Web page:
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This chapter is from the book

This chapter is from the book

Exiting Windows Gracefully

When you've finished a Windows 7 session, you should properly shut down or log off to ensure that your work is saved and that no damage is done to the OS. Shall we reiterate? Shutting down properly is very important. You can lose your work or otherwise foul up Windows settings if you don't shut down before turning off your computer. If multiple people share the computer, you should at least log off when you're finished so that others can log on. Logging off protects your work and settings from prying eyes. When you shut down, Windows does some housekeeping, closes all open files, prompts you to save any unsaved work files, and alerts the network that you and your shared resources are no longer available for consultation.

You can always choose to shut down the computer; all or only some of this information might apply to your machine. Newer machines have more shutdown features because they're likely to have advanced power management built in to them via ACPI (Advanced Computer Power Interface).

These are the steps for correctly exiting Windows:

  1. Close any programs that you have running. (This can almost always be done from each program's File, Exit menu if the menu bar is active or by clicking the program's close button.) If you forget to close programs before issuing the Logout or Shut Down command, Windows attempts to close them for you. If you haven't saved your work, you're typically prompted to do so. You must close some programs, such as DOS programs, manually. Windows alerts you if it can't automatically close an open program. Quit the DOS program and type exit at the DOS prompt, if necessary. If you are just switching user context, your open application's status is saved so you can quickly return to it later.
  2. Click Start, and then move the mouse over the right-arrow button to the right of the Shut Down button. You'll see the menu shown in Figure 4.15.
    Figure 4.15

    Figure 4.15 The Shut Down selection menu.

  3. Click on the desired option.

Consider these points:

  • The Hibernate option records the current state of the system to disk and then shuts down the computer. When the power is turned back on, the system reboots. If you log back in as the same user who initiated the hibernation, the system returns to its exact state at the moment of hibernation.
  • If you want to log off, expand the Shut Down menu and select Log Off.
  • If you attempt to shut down the computer while another user's desktop is still active (that is, you choose Switch User and at least one other user is still logged on), you'll see a warning message stating that performing a shutdown could result in data loss, along with the options to continue with shutdown (Yes) or abort (No).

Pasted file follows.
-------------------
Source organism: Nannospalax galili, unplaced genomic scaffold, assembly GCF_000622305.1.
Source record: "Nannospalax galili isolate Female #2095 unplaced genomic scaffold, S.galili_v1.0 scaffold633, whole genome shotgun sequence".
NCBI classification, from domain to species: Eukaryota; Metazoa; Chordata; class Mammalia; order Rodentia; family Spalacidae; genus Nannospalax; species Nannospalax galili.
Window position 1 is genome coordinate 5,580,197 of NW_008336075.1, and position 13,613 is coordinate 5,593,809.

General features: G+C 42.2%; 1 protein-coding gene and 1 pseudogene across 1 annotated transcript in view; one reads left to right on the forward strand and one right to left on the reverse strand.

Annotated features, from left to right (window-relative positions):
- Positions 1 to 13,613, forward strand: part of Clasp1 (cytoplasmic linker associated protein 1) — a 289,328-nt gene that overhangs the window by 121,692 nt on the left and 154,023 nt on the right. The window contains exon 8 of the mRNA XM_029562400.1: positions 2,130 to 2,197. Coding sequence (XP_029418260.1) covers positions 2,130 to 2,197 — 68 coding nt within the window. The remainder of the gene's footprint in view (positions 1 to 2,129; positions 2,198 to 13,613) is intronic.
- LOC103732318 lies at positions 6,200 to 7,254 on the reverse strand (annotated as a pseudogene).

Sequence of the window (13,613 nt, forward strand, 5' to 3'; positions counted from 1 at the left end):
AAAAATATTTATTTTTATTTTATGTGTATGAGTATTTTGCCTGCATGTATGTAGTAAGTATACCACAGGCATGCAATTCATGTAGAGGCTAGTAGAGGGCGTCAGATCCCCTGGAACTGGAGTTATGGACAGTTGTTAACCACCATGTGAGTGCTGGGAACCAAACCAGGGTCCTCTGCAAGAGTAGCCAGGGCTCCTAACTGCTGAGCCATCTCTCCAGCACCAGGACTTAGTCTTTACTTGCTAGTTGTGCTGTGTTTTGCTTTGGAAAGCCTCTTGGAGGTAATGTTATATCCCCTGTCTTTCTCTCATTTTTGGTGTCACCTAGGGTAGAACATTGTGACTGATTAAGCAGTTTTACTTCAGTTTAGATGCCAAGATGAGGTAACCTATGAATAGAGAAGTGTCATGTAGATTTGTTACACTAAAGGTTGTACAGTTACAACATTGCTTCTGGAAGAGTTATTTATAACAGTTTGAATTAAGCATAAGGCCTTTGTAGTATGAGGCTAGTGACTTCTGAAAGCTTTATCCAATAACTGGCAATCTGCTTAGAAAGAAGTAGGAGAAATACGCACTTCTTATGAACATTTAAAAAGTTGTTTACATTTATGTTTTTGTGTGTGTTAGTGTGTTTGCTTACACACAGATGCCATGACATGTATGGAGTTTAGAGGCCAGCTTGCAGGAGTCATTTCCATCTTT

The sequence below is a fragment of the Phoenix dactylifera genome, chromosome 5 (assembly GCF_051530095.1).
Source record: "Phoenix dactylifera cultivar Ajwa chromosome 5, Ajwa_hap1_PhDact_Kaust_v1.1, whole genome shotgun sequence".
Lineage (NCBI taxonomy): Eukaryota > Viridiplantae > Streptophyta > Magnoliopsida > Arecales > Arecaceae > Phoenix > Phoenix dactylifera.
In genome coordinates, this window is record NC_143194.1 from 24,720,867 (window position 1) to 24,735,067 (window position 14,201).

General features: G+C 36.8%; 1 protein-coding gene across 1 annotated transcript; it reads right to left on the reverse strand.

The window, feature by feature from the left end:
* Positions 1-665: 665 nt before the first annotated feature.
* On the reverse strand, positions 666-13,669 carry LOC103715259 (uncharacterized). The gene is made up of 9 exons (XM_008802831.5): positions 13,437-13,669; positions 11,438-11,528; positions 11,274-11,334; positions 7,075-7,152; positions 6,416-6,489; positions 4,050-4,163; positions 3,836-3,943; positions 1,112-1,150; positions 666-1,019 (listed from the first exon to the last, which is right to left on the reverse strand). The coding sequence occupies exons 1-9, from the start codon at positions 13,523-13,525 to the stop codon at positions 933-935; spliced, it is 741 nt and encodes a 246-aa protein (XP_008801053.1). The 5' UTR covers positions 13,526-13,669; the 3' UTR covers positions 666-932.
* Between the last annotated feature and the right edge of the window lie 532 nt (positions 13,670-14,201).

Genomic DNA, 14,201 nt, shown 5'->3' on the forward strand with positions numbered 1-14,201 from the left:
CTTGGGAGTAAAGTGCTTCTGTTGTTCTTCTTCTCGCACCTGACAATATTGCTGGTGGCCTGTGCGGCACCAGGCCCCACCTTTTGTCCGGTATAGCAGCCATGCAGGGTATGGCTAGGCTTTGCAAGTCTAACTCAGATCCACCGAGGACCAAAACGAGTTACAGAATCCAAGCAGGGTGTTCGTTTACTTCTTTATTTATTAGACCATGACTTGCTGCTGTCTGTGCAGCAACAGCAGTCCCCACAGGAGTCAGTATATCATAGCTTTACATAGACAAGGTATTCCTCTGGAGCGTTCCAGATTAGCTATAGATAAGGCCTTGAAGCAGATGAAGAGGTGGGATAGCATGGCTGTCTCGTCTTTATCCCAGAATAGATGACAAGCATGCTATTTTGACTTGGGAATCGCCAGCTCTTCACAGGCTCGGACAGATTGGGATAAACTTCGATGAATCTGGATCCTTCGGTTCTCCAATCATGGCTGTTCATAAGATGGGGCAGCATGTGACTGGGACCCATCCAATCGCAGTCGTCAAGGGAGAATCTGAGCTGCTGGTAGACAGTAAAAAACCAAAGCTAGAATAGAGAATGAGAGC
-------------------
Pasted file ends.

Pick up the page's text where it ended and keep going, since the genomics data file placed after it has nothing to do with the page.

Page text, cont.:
• Sleep puts the computer in a suspended state, letting you quickly come right back to where you were working before you suspended the PC. This means you don't have to exit all your applications before turning off your computer. You only have to choose Sleep. This also saves energy because the hard drives, the CPU, the CPU fan, some internal electronics, and possibly the power supply and fan go into a low-power state. If your monitor is Energy Star compliant, it should also go into a frugal state of energy consumption. When you want to start up again, a quick press of the power switch (on some computers, a keypress on the keyboard or a jiggle of the mouse will do) should start up the system right where you left off.
  • Be sure to press the power button for just a second or so. Anything more than 4 seconds on most modern computers in a Sleep state causes the computer to completely power down.
  • Be aware that Sleep holds your system state only as long as the computer has power. In XP, if the power failed, everything stored in the computer's RAM is lost. You'd end up doing a cold boot when the power is restored or, if it's a laptop with a dead battery, when you hook up your AC adapter to your laptop again. The good news is that in Windows 7, Sleep is more intelligent. When the battery level gets too low, the power management system in Windows 7 switches into gear and initiates Hibernation (which we'll discuss next). One of the more interesting features of recent versions of Windows, including Windows 7, is hibernation. Like Sleep mode, hibernation lets you pause your work and resume later, without laboriously shutting down and reopening all your applications and files. But unlike Sleep, Hibernate isn't"volatile." If the AC power fails or batteries run flat, it doesn't matter because Hibernate stores the system state—that is, the contents of memory and the status of all hardware devices—on a portion of the hard disk, instead of keeping the system RAM alive in a low-power state. After storing the system state to the hard disk, the computer fully shuts down. When it's restarted, a little internal flag tells the boot loader that the system has been stored on disk, and it's reloaded into memory.
  • Hibernation requires as much free hard disk space as you have RAM in your PC. If you have 512MB of RAM, you'll need 512MB of free disk space for hibernation to work. When you choose Hibernate from the Shut Down menu, Windows 7 has to create a fairly large file on disk. In my case, for example, it's 2GB in size. On a 3GHz Intel Pentium 4, the entire process takes about 15 seconds. Restarting takes about the same amount of time. Remember, if you're going to put a laptop running on batteries to sleep for more than a few hours, use Hibernate or just do a complete shutdown, closing your applications and documents. That way, if the batteries run out, you won't lose your work.

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